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Watch the E9 F#7#9 B7#5 online guitar lesson by Robbie Calvo from Sweet Notes

So far we've focused our sights on becoming more familiar with the minor pentatonic scale and how it relates to the chord tones over our chord progressions and we have also learned some new arpeggio shapes for each of those chords. In Lesson 11 we are going to learn a funk based chord progression including a couple of altered dominant chords. We are also going to utilize our arpeggio shapes to create single-note funk riffs and some lead guitar licks. Let's get started by showing you the chord progression. This is a 4 bar progression consisting of 2 bars of E9, 1 bar of F#7#9 and 1 bar of B7#5. You may not be overly familiar with these shapes but hang in there, they are well worth learning as they can be used in all genres of music.

Let's begin by learning the E9 arpeggio shape at the 7th fret. This shape is the C7 shape we learned in R&B lesson 9 but with the 9th added. Play the chord and name the notes E - G# - D - F# - B. Now let's learn the arpeggio shape and name the notes in order E - F# - G# - B - D. Practice this shape slowly with a click track or metronome and name the notes until you are familiar with them.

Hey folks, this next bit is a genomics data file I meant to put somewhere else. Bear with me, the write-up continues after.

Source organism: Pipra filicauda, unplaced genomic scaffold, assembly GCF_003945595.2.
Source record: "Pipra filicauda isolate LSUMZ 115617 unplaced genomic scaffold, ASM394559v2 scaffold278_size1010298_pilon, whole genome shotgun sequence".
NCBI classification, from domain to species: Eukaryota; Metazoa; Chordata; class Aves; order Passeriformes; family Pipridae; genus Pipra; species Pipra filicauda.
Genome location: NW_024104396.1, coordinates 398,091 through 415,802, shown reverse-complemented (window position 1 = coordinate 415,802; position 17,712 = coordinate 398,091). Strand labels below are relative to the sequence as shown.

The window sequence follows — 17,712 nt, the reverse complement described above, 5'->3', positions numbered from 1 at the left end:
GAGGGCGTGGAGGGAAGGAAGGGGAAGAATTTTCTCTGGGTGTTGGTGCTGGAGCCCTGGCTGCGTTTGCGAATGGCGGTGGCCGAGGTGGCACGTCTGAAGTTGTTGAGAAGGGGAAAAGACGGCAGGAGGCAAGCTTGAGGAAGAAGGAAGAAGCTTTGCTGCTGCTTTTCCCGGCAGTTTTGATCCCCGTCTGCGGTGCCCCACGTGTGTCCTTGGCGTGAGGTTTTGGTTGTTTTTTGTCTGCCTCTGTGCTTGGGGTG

Let's learn a couple of single note funk lines as an overdub part to our chord progression. You will want to palm mute the strings slightly with your right hand to shorten the sustain of the single notes. This is done by lightly resting the side of your right hand on the strings close to the bridge of your guitar.

Funk Riff 1 This riff utilizes all the notes of an E7 chord. Bar 2 is identical to bar 1 except we leave out the final E and resolve to D instead. Try looping this riff to our backing track.

Funk Riff 2 A simple muted idea based around the 3rd and 4th strings using E - D - B. When you have nailed the feel of this lick, move on to the 3rd and 2nd strings. You will still be playing within the E9 arpeggio, only this time using G# - F# - E to create the riff.

Before we move on to the other chords in the progression and while the E9 arpeggio is still freshly under your fingers let's learns some licks.

Lick 1 This lick starts with a ma6th double-stop (B and G#) and ends with a nice 16th note chromatic phrase from the B to the G# on the 4th string. You will notice I have indicated the resolutions we hit on the notation of this lick. Lick 2 A simple lick resolving to the 9th of the E9 chord. Lick 3 The first three notes step up through an E triad and then I string skip across from the 4th string to the 2nd string to hit the F# (9th). I then slide up to the G# before resolving to the b7 (D). This resolution really defines the sound of a dominant 7 chord as it is the b7th of the dominant chord that gives the chord it's character.